Conventional golf is a body generated arm movement....The body moves the arms. Single plane is an arm generated body movement...The arms swing and the body follows. The following link to a youtube video gives a great view of the difference between a conventional swing and the single plane swing. Let me know what you think.

BTW I am a single plane golfer.

Four Truths

In golf, once the club is selected there are only 4 factors that the golfer has control of that determines ball flight.
1. Path.
2. Face.
3. Bottom.
4. Pace.
Learn to manage these four factors and you will be a better golfer.

The first two factors work together to determine initial ball direction and any curve the ball may exhibit. Physics tells us the ball will start on a path 90 degrees to the face of the club at impact. Any curve the ball may take will be in the opposite direction of the path of the swing through impact.

Add bottom to the equation and we get solid contact... or fat....or thin. If the bottom of the swing is anywhere but just after contact with the ball we have a problem. (Except for the driver and certain other teed up shots.)

Pace of the club head determines distance and height. The faster the pace the higher and further the flight.

Face starts the initial ball flight.
Face and path determines curve.
Face and path and bottom delivers solid contact.
Face and path and bottom and pace create distance.

Focus on the four physical truths to be a better golfer.

Infomercials and Golf Magazines

Two recent golf magazine covers had these tantalizing headlines.

Add 15 yards in three seconds.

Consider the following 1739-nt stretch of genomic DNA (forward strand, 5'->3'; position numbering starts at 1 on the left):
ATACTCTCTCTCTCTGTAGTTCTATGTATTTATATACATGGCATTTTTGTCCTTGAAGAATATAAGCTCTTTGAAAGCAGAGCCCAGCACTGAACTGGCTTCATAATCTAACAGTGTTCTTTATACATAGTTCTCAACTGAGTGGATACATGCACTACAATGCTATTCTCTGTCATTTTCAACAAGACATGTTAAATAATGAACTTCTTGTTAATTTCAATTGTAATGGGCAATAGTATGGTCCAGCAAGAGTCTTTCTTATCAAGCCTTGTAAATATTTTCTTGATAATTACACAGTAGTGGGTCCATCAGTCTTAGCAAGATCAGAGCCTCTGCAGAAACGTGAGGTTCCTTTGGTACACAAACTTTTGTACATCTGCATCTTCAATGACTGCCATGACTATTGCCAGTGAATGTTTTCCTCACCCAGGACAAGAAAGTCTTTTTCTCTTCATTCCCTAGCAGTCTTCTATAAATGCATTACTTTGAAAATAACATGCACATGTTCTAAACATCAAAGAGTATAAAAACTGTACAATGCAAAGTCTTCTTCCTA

Rip it like Rory.
197 ways to save strokes now.
Hit every fairway.
Pure every iron.
Knock down the flag with my square face secret.
My 5 fixes to launch it higher, longer & straighter.

These lies sell magazines. These lies create frustrated golfers. And you pay to read them.

Car nuts would never buy a magazine that claims a simple adjustment made to a Formula One Grand Prix car can make your minivan a super car.

If you want to be better I do believe you can learn from the best.  Work out like they do. Focus like they do. Practice like they do. Watch your diet like they do. And start playing golf competitively at 6 like they did.

Moe Norman, the greatest ball striker of all time, did hundreds of clinics showing people how to do what he did. And at every clinic he repeated the same thing,  "Only I can do this. Only I have the feeling of greatness." He knew that to be true because only Moe put in the required time, effort and money required to achieve the feeling of greatness.

There are no shortcuts.


Most of my students come to me with lofty goals. "I want to be more consistent", is the most common. But there are several others,  "get the ball in the air, be a better putter, just hit the ball" ...... all kinds of results focused goals.